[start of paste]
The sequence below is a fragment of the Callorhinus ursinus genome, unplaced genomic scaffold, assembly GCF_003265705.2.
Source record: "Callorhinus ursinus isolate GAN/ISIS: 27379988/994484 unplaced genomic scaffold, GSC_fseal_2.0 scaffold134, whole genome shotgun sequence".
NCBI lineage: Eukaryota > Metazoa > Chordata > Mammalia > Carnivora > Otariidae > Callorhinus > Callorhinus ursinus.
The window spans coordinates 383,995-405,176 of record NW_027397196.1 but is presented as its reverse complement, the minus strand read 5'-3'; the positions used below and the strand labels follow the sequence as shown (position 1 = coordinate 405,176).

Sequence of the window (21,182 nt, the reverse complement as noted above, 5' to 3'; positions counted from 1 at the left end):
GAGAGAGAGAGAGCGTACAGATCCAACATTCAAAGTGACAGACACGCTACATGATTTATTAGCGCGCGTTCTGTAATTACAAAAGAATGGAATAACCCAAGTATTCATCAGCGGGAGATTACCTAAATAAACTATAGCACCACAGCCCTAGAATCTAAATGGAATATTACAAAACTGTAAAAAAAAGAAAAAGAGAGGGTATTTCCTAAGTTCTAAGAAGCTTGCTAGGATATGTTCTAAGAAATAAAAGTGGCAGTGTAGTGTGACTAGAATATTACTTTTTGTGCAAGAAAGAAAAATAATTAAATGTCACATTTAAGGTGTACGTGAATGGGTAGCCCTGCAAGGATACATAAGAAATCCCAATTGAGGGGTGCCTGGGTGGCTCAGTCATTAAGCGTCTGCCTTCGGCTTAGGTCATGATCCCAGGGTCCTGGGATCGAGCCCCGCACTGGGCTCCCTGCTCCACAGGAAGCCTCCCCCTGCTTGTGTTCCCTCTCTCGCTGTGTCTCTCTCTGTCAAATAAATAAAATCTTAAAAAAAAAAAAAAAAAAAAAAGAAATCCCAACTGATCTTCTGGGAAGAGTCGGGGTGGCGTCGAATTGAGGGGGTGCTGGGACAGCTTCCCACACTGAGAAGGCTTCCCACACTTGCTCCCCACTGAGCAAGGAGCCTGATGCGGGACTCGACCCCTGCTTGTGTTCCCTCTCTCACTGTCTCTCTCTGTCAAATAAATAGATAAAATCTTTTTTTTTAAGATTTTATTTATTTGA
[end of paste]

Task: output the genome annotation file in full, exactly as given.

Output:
The sequence below is a fragment of the Callorhinus ursinus genome, unplaced genomic scaffold, assembly GCF_003265705.2.
Source record: "Callorhinus ursinus isolate GAN/ISIS: 27379988/994484 unplaced genomic scaffold, GSC_fseal_2.0 scaffold134, whole genome shotgun sequence".
NCBI lineage: Eukaryota > Metazoa > Chordata > Mammalia > Carnivora > Otariidae > Callorhinus > Callorhinus ursinus.
The window spans coordinates 383,995-405,176 of record NW_027397196.1 but is presented as its reverse complement, the minus strand read 5'-3'; the positions used below and the strand labels follow the sequence as shown (position 1 = coordinate 405,176).

Sequence of the window (21,182 nt, the reverse complement as noted above, 5' to 3'; positions counted from 1 at the left end):
GAGAGAGAGAGAGCGTACAGATCCAACATTCAAAGTGACAGACACGCTACATGATTTATTAGCGCGCGTTCTGTAATTACAAAAGAATGGAATAACCCAAGTATTCATCAGCGGGAGATTACCTAAATAAACTATAGCACCACAGCCCTAGAATCTAAATGGAATATTACAAAACTGTAAAAAAAAGAAAAAGAGAGGGTATTTCCTAAGTTCTAAGAAGCTTGCTAGGATATGTTCTAAGAAATAAAAGTGGCAGTGTAGTGTGACTAGAATATTACTTTTTGTGCAAGAAAGAAAAATAATTAAATGTCACATTTAAGGTGTACGTGAATGGGTAGCCCTGCAAGGATACATAAGAAATCCCAATTGAGGGGTGCCTGGGTGGCTCAGTCATTAAGCGTCTGCCTTCGGCTTAGGTCATGATCCCAGGGTCCTGGGATCGAGCCCCGCACTGGGCTCCCTGCTCCACAGGAAGCCTCCCCCTGCTTGTGTTCCCTCTCTCGCTGTGTCTCTCTCTGTCAAATAAATAAAATCTTAAAAAAAAAAAAAAAAAAAAAAGAAATCCCAACTGATCTTCTGGGAAGAGTCGGGGTGGCGTCGAATTGAGGGGGTGCTGGGACAGCTTCCCACACTGAGAAGGCTTCCCACACTTGCTCCCCACTGAGCAAGGAGCCTGATGCGGGACTCGACCCCTGCTTGTGTTCCCTCTCTCACTGTCTCTCTCTGTCAAATAAATAGATAAAATCTTTTTTTTTAAGATTTTATTTATTTGA